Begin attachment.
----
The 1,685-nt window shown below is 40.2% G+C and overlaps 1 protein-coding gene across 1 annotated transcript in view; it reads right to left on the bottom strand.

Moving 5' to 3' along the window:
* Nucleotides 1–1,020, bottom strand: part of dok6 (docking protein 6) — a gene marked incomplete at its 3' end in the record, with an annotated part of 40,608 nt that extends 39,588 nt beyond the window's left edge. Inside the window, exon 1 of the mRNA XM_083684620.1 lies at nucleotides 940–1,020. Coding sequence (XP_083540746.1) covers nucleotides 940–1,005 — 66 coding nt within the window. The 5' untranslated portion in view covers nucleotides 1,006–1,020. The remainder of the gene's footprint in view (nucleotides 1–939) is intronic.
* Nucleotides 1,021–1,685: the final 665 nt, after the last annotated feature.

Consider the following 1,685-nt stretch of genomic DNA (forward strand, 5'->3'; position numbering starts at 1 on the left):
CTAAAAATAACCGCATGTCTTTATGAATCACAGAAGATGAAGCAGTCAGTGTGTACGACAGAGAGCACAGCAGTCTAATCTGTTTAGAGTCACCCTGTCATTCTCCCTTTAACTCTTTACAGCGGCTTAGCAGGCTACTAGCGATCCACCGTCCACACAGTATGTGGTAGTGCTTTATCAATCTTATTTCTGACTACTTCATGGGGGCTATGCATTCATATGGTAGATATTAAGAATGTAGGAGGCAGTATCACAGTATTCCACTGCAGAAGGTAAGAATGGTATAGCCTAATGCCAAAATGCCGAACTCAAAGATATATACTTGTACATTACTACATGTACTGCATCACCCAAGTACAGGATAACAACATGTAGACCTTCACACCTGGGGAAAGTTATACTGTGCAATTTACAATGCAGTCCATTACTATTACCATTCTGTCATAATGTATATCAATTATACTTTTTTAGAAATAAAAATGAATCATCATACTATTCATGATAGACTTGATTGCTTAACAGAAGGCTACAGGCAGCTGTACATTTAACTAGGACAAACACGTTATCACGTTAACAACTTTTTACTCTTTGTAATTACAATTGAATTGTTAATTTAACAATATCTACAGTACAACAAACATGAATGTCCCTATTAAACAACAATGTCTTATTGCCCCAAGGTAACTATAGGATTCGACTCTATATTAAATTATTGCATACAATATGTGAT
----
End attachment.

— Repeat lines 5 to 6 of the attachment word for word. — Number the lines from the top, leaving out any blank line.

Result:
Consider the following 1,685-nt stretch of genomic DNA (forward strand, 5'->3'; position numbering starts at 1 on the left):
CTAAAAATAACCGCATGTCTTTATGAATCACAGAAGATGAAGCAGTCAGTGTGTACGACAGAGAGCACAGCAGTCTAATCTGTTTAGAGTCACCCTGTCATTCTCCCTTTAACTCTTTACAGCGGCTTAGCAGGCTACTAGCGATCCACCGTCCACACAGTATGTGGTAGTGCTTTATCAATCTTATTTCTGACTACTTCATGGGGGCTATGCATTCATATGGTAGATATTAAGAATGTAGGAGGCAGTATCACAGTATTCCACTGCAGAAGGTAAGAATGGTATAGCCTAATGCCAAAATGCCGAACTCAAAGATATATACTTGTACATTACTACATGTACTGCATCACCCAAGTACAGGATAACAACATGTAGACCTTCACACCTGGGGAAAGTTATACTGTGCAATTTACAATGCAGTCCATTACTATTACCATTCTGTCATAATGTATATCAATTATACTTTTTTAGAAATAAAAATGAATCATCATACTATTCATGATAGACTTGATTGCTTAACAGAAGGCTACAGGCAGCTGTACATTTAACTAGGACAAACACGTTATCACGTTAACAACTTTTTACTCTTTGTAATTACAATTGAATTGTTAATTTAACAATATCTACAGTACAACAAACATGAATGTCCCTATTAAACAACAATGTCTTATTGCCCCAAGGTAACTATAGGATTCGACTCTATATTAAATTATTGCATACAATATGTGAT